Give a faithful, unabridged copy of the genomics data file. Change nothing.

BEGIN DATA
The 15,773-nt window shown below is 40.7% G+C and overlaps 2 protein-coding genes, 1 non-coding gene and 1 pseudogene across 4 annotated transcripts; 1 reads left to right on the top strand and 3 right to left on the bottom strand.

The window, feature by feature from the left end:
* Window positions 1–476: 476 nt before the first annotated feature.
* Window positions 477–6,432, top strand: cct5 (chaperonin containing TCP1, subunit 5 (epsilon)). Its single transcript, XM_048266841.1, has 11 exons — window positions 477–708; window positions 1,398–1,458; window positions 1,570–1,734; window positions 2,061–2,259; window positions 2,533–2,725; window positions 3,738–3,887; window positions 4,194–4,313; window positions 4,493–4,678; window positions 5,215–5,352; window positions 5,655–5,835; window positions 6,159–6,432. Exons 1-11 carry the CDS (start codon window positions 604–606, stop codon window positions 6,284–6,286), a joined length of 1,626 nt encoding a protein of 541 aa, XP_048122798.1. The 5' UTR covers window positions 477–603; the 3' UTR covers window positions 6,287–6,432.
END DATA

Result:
The 15,773-nt window shown below is 40.7% G+C and overlaps 2 protein-coding genes, 1 non-coding gene and 1 pseudogene across 4 annotated transcripts; 1 reads left to right on the top strand and 3 right to left on the bottom strand.

The window, feature by feature from the left end:
* Window positions 1–476: 476 nt before the first annotated feature.
* Window positions 477–6,432, top strand: cct5 (chaperonin containing TCP1, subunit 5 (epsilon)). Its single transcript, XM_048266841.1, has 11 exons — window positions 477–708; window positions 1,398–1,458; window positions 1,570–1,734; window positions 2,061–2,259; window positions 2,533–2,725; window positions 3,738–3,887; window positions 4,194–4,313; window positions 4,493–4,678; window positions 5,215–5,352; window positions 5,655–5,835; window positions 6,159–6,432. Exons 1-11 carry the CDS (start codon window positions 604–606, stop codon window positions 6,284–6,286), a joined length of 1,626 nt encoding a protein of 541 aa, XP_048122798.1. The 5' UTR covers window positions 477–603; the 3' UTR covers window positions 6,287–6,432.